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Bike Guides: An expert mom’s advice.

Wildflowers in Crested Butte

Bike Guides: An expert mom’s advice.

Bike Guides: An expert mom’s advice.

By Heather Mundt

Just this morning, my kids and I were barely maintaining speed and coordination on our rented mountain bikes as we wobbled through an unpaved parking lot at the base of Crested Butte Mountain Resort. 

A mere hour later, we’re riding bikes in the Evolution Bike Park, past open meadows bursting in wildflowers and groves of shady aspen trees, negotiating through rolling hills and tight turns, no longer the timid riders from earlier in the day.

And all it took was a half-day lesson via the Evolution Bike Shop and our guide, Gabriel (Gabe) Iturralde, our family’s first-ever mountain-biking lesson. 

“Somebody that is somewhat familiar with riding a bike, a half-day lesson should be enough to get a hang of the activity,” he says. “Overall, it only takes a small amount of biking experience to have a great day at Crested Butte.”

Boasting 29 on-mountain trails spanning more than 30 miles of terrain, the Evolution Bike Park, which opened in 2009, is designed with a rider’s skill progression in mind, says Woody Lindenmeyr, director of the Crested Butte Mountain Sports Team.

“Our Hotdogger trail was built specifically for learning how to mountain bike,” he says. “A beginner can then move on up through the greens and blues, progressing their skill along the way with our professional guides there to help.” 

Although my kids and I have mountain biked before, it had been a few years. And a lesson was just what we needed to refresh our memories and muscles on technique, as well as the confidence boost to use them on single-track trails.

“A bike guide can accelerate the learning curve exponentially, provide local knowledge about trail choice and local interests, and spare you the family meltdown,” Lindenmeyr says. 

“Additionally, there is an unfair advantage to learn to bike in a lift-served bike park, as much of the physical exertion of riding uphill is omitted and your time working on technique with a guide is increased.”

Even my husband, Michael, an intermediate rider and the most experienced of us four, enjoyed brushing up his skills during the lesson.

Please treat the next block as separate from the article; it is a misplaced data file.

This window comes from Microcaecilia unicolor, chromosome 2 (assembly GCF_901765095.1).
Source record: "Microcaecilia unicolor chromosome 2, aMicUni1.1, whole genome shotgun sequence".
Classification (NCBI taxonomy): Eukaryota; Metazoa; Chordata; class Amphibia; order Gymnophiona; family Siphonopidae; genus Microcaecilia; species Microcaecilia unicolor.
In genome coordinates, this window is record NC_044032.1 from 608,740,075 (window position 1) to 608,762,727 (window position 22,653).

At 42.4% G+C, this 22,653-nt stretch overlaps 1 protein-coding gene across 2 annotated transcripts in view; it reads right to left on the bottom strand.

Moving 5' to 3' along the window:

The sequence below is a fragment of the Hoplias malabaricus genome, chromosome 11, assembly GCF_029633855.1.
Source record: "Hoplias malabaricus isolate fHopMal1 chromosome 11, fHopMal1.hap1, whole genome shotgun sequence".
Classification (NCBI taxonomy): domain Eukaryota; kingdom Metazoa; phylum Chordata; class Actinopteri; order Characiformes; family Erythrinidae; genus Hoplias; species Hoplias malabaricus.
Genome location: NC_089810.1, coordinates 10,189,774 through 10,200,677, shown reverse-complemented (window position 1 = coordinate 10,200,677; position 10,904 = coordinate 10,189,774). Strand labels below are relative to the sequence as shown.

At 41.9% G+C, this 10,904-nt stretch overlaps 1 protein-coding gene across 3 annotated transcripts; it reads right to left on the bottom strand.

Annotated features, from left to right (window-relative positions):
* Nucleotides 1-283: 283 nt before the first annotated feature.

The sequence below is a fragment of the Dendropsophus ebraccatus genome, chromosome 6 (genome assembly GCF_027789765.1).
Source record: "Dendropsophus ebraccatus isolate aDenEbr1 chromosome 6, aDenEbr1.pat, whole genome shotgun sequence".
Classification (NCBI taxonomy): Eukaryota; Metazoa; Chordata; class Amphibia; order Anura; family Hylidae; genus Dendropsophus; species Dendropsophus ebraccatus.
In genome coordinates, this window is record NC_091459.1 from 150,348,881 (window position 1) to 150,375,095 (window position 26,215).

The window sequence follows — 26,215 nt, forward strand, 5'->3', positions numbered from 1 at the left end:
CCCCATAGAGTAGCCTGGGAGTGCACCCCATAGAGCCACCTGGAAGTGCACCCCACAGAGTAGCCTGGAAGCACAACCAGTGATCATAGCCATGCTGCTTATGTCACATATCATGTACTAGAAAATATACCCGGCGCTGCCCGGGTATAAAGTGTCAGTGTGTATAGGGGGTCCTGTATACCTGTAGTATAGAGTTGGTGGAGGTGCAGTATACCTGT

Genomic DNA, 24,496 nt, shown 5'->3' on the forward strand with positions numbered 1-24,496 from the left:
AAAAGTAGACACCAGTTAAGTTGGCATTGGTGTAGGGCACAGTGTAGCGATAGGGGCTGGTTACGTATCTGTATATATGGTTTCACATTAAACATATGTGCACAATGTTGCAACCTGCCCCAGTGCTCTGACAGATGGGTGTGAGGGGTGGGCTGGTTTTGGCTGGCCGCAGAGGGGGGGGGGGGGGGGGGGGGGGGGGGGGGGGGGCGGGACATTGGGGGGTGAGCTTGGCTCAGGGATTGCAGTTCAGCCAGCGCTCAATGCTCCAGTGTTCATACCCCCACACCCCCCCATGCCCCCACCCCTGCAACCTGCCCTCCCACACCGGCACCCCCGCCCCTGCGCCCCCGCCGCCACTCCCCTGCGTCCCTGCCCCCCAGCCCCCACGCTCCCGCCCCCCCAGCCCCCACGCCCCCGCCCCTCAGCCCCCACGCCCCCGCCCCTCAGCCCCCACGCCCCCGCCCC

“Gabe carefully assessed each rider's skills and was then able to provide personalized suggestions for attacking the trails, especially with our boys,” he says. “Even though we mostly rode beginner's trails, he gave me numerous helpful hints for improving my speed and balance through tight turns, which came in handy later in the day on the intermediate runs.”

In fact, I was able to keep up on blue runs with both men once the boys got bored and stayed at the base’s Adventure Park (includes mini golf, rock climbing, bungee trampolines, the Coke Zero Gravity BagJump and the newest option, the Tin Cup Mining Co., where kids can prospect for gems.) And, save for a few scrapes and bruises, a.k.a. trophies, from toppling into a thicket of beautiful but thorny wildflowers, the day helped remind me how much I loved mountain biking as a college student and renewed my enthusiasm to try again.

My only complaint? I was spoiled by my rental bike, a dazzling pink-and-purple Scott beauty named Blanche, which means I may be buying my own soon. But the lesson was more than worth the effort, especially because it meant Michael and I didn’t have to be the ones to instruct our own kids. 

“My advice to a family interested in learning to mountain bike, improve their skills, or try a new trail is obvious: ‘Get some expert help!” Lindenmeyr says. “Why struggle on your own and argue with your family as you guess about biking techniques and trail decisions?”

My family and I could not agree more enthusiastically. 

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Heather is a freelance writer, editor and family-travel expert based in Longmont, Colo. You can read about her adventures with her husband and two boys on her site,